Ensuring proper dental care for your horse is crucial for its overall well-being. In today’s world, where we have altered the diets and eating habits of domesticated horses and expect more from them at a younger age, routine dental examinations and maintenance procedures, such as floating, have become even more essential. Additionally, the selection of breeding animals often overlooks dental considerations. Therefore, it is important to understand the reasons behind the significance of proper dental care for your horse.
The Anatomy of a Horse’s Mouth
Horses evolved as grazing animals, and their teeth are perfectly adapted for this purpose. Their incisors, located at the front, function to shear off forage, while the cheek teeth, including molars and premolars with wide, flat, grinding surfaces, effectively grind the feed to a mash before swallowing.
Similar to humans, horses develop two sets of teeth throughout their lives. The first set, known as deciduous teeth or baby teeth, are temporary. The first deciduous incisors may emerge even before the foal is born, and the last baby teeth typically appear around 8 months of age. These teeth gradually get replaced by adult teeth starting around 2.5 years of age. By the age of 5, most horses have their full set of permanent teeth, with adult males having 40 and mares having between 36 and 40 teeth, as mares are less likely to have canine teeth.
To identify potential abnormalities associated with teething, it is helpful to refer to the approximate ages at which different teeth erupt.
Common Dental Problems in Horses
Horses can experience various dental issues, including:
- Sharp enamel points forming on the cheek teeth, leading to lacerations of the cheeks and tongue.
- Retained caps, which are deciduous teeth that are not shed.
- Discomfort caused by contact between the bit and the wolf teeth.
- Hooks forming on the upper and lower cheek teeth.
- Long and/or sharp canine teeth interfering with the insertion or removal of the bit.
- Lost and/or broken teeth.
- Abnormal or uneven bite planes.
- Excessively worn teeth.
- Abnormally long teeth.
- Infected teeth and/or gums.
- Misalignment or poor apposition, which can be caused by congenital defects or injury.
- Periodontal (gum) disease.
Recognizing Dental Problems
Horses with dental issues may exhibit obvious signs of pain or irritation, while others may adapt to their discomfort and not show noticeable signs. That is why periodic dental examinations are crucial. Indicators of dental problems include:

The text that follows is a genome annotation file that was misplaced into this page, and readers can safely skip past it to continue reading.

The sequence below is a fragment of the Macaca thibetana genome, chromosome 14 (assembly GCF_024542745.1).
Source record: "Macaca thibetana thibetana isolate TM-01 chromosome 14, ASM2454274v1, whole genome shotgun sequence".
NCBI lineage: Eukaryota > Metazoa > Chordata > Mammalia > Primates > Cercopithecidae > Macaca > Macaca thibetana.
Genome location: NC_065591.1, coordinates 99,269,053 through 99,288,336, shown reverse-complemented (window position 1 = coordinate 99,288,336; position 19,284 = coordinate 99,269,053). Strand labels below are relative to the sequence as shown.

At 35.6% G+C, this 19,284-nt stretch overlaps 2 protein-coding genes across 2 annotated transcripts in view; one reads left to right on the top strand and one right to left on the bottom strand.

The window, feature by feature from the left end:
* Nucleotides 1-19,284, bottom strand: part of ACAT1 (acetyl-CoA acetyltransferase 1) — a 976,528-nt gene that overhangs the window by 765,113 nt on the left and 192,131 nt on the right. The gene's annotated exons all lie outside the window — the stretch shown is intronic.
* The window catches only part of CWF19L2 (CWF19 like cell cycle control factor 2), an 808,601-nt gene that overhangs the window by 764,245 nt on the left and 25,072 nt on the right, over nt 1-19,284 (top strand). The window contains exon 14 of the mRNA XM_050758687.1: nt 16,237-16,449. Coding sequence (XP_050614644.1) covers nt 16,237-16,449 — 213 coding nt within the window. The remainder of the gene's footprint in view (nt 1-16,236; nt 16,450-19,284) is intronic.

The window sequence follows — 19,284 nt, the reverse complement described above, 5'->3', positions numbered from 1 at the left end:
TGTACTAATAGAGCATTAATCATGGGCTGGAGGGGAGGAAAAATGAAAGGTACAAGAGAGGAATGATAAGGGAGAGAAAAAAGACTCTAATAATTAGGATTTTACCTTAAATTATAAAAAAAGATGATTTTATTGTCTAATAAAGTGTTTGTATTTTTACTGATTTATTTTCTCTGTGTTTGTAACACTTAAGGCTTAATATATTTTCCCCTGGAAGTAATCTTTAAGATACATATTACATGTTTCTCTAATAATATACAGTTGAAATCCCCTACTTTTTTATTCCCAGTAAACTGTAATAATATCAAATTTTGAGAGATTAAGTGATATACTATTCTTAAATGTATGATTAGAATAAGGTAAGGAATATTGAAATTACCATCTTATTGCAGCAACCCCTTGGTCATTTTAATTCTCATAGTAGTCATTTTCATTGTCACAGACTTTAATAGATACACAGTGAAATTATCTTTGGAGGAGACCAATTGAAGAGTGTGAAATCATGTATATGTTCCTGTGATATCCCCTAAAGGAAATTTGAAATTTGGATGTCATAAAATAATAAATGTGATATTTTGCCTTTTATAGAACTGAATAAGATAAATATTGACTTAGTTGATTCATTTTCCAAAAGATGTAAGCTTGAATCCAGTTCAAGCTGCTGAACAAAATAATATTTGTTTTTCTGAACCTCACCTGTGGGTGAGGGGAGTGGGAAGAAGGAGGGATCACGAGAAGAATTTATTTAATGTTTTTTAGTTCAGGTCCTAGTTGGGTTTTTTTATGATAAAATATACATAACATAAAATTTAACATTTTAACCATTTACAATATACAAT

- Loss of feed from the mouth while eating, difficulty with chewing, or excessive salivation.
- Loss of body condition.
- Presence of large or undigested feed particles, such as long stems or whole grains, in the manure.
- Head tilting or tossing, chewing on the bit, tongue lolling, resisting bridling, or fighting the bit.
- Poor performance, such as struggling with the bridle, difficulty turning or stopping, or even bucking.
- Foul odor from the mouth or nostrils, or traces of blood from the mouth.
- Nasal discharge or swelling of the face, jaw, or mouth tissues.
Oral exams should be an integral part of your horse’s annual physical examination conducted by a veterinarian. These exams provide an opportunity for routine preventative dental maintenance, resulting in a healthier and more comfortable horse.
Floating and Preventative Maintenance
An oral examination should be a standard component of the annual physical examination performed by a veterinarian. Every dental exam presents an opportunity for routine preventative dental maintenance, leading to a healthier and more comfortable horse.
The historical term for routine maintenance of a horse’s teeth is “floating.” Floating involves the removal of sharp enamel points. The current term used to describe this procedure is occlusal equilibration, which encompasses smoothing enamel points, correcting malocclusion (misalignment of teeth), balancing the dental arcades, and addressing other dental problems mentioned in the section on common dental problems. Before any dental procedures, a complete oral examination should be conducted.
Horses grazing on pasture naturally wear down their teeth due to continuous grazing and the presence of dirt and grit. However, stabled horses may not experience the same level of dental wear. Their feedings are often scheduled and consist of processed grains and hays, which require less chewing. This can lead to excessively long teeth or uneven wear. Adult teeth continuously erupt and are worn down through chewing.
Because the lower rows of cheek teeth in horses are closer together than the upper rows, and horses chew with a sideways motion, sharp points form along the edges of the cheek teeth. These points develop on the outside (cheek side) of the upper teeth and the tongue side of the lower teeth. Smoothing these points is necessary to prevent damage and ulceration of the cheeks and tongue.
Regular examination and correction are particularly important for horses missing teeth or experiencing improper wear due to misalignment. For example, misaligned front or rear cheek teeth can lead to the formation of hooks.